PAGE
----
2007 World Cup woes 'couldn't be more irrelevant to us' - Schmidt
For all of the talk of the bubble that surrounds Joe Schmidt and his camp, the Ireland head coach has always kept abreast of what is said and written about his team.
Given the volume of teeth gnashing that has gone on since they returned from Rome, it would be hard to ignore the concerned nature of the public discourse.
Despite collecting a bonus-point win on the road, the coach was not mincing his words in the aftermath of the game; pointedly speaking about his own worry about the players being "a bit broken" by the experience of losing to England.
This week, they've tried to release some pressure in Belfast by bonding over dinner and taking 'black cab' tours around the city, while Schmidt looks set to freshen things up with his selection as he released five starters and a few subs to the provinces.
He is aware of the criticism, but he does not agree with it.
In particular, he rejected the suggestion that his team were going through a crisis of confidence of the kind that infamously afflicted the 2007 World Cup squad.
"I think less so than the pundits," he said when asked whether the internal reviews had echoed those in the television and radio studios in the last week.
"We're pretty realistic about the group that we have and we've mixed them up a fair bit.
"I think in the context of the Italian game we were pretty disappointed with the number of passes that went to ground, how untidy we were with the ball.
"I was actually really pretty happy with the Scotland game...
"We're probably not as dismayed (or) as keen to start changing direction.
"We're still confident that we can work our way through this and deliver a couple of really good performances in the last two games of the Championship.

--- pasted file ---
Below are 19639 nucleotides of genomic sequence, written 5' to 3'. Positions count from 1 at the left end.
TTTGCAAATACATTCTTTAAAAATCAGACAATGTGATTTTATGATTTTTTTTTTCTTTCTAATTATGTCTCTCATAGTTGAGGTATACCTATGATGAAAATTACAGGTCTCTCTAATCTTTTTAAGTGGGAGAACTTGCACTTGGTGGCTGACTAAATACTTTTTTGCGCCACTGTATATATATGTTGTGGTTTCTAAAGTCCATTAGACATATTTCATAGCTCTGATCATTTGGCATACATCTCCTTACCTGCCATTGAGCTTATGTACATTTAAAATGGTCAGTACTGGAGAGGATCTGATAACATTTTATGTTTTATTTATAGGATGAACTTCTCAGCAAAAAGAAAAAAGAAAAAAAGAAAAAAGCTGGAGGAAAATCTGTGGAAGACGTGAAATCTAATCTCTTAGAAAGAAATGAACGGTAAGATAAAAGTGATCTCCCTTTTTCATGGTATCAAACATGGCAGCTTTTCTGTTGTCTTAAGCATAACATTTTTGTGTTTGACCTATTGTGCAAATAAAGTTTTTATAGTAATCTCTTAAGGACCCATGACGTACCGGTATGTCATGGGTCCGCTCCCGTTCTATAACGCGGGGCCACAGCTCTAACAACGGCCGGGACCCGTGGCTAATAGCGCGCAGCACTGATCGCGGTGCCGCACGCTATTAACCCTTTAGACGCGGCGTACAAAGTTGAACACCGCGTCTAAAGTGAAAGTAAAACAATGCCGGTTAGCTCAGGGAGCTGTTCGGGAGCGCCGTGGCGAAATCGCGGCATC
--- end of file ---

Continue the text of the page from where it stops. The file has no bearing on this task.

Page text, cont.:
"You can only say in retrospect at the end of the Championship whether we achieved that or not, but at the moment that's what we're driven toward.
"We don't get too distracted by people making comparisons with a team (from) 12 years ago, it couldn't be more irrelevant to us because, for us, some of what we try to do is very much in the moment and it is for eight or 10 days' time, it's not looking 12 years back to see what we need to learn.
"We'll learn a bit from what happened in Italy and then we'll try to springboard from that into a really good performance against France."
Although the Six Nations has been dominating the focus here, talk of a 'nations' league' has been the big issue in the world of rugby all week and Schmidt urged caution in pursuing changes as he echoed Johnny Sexton's comments earlier this week.
"When Johnny, when Owen (Farrell), when Kieran Read are all saying similar things and even from slightly different perspectives I think that World Rugby have to listen, don't they?" he said.
"World Rugby revolves around its prized assets and if you don't look after your prized assets in any way, shape or form, in any sphere, then you are not going to be worth what you were before.
"I played in the amateur era but a lot of the values from the amateur era have been retained and, yes, there are commercial realities, yes, you are trying to compete on a global stage where there is a lot of competition but if you want to speak globally you can't ring-fence 12 teams and say forever because 12 years is a long time for it to be exclusive.
"There are things that they are going to have to work out and work through.
"I will be finished (coaching) but that doesn't mean that I don't love the game and I don't want to be watching teams play and that includes some teams that maybe aren't fashionable now but in 12 years' time could potentially be.
"It is a complicated conundrum for World Rugby. I've only looked from the outside in. I have seen a few emails float around amongst players and things but I'm watching from the outside and hoping we can get the best of all worlds which is not necessarily a reality but what we are all hoping for."
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